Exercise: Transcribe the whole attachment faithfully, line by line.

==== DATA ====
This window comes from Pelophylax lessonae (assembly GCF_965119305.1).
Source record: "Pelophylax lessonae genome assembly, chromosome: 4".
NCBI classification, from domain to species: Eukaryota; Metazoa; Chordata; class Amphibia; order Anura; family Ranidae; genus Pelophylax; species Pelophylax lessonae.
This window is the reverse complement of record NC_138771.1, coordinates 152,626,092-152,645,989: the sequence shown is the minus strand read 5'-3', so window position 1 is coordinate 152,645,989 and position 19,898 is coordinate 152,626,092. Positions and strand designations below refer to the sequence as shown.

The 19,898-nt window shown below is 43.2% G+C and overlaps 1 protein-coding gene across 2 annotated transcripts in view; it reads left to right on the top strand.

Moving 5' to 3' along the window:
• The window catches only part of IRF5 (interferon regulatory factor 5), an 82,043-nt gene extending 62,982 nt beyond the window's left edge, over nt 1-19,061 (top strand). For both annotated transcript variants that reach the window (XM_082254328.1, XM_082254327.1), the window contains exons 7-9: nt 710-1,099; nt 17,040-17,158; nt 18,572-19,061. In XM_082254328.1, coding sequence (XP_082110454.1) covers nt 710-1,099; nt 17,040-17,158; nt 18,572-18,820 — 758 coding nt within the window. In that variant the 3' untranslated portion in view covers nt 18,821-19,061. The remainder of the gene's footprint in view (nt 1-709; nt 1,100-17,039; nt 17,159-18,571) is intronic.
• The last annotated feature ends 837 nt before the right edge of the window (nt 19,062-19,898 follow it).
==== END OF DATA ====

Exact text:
This window comes from Pelophylax lessonae (assembly GCF_965119305.1).
Source record: "Pelophylax lessonae genome assembly, chromosome: 4".
NCBI classification, from domain to species: Eukaryota; Metazoa; Chordata; class Amphibia; order Anura; family Ranidae; genus Pelophylax; species Pelophylax lessonae.
This window is the reverse complement of record NC_138771.1, coordinates 152,626,092-152,645,989: the sequence shown is the minus strand read 5'-3', so window position 1 is coordinate 152,645,989 and position 19,898 is coordinate 152,626,092. Positions and strand designations below refer to the sequence as shown.

The 19,898-nt window shown below is 43.2% G+C and overlaps 1 protein-coding gene across 2 annotated transcripts in view; it reads left to right on the top strand.

Moving 5' to 3' along the window:
• The window catches only part of IRF5 (interferon regulatory factor 5), an 82,043-nt gene extending 62,982 nt beyond the window's left edge, over nt 1-19,061 (top strand). For both annotated transcript variants that reach the window (XM_082254328.1, XM_082254327.1), the window contains exons 7-9: nt 710-1,099; nt 17,040-17,158; nt 18,572-19,061. In XM_082254328.1, coding sequence (XP_082110454.1) covers nt 710-1,099; nt 17,040-17,158; nt 18,572-18,820 — 758 coding nt within the window. In that variant the 3' untranslated portion in view covers nt 18,821-19,061. The remainder of the gene's footprint in view (nt 1-709; nt 1,100-17,039; nt 17,159-18,571) is intronic.
• The last annotated feature ends 837 nt before the right edge of the window (nt 19,062-19,898 follow it).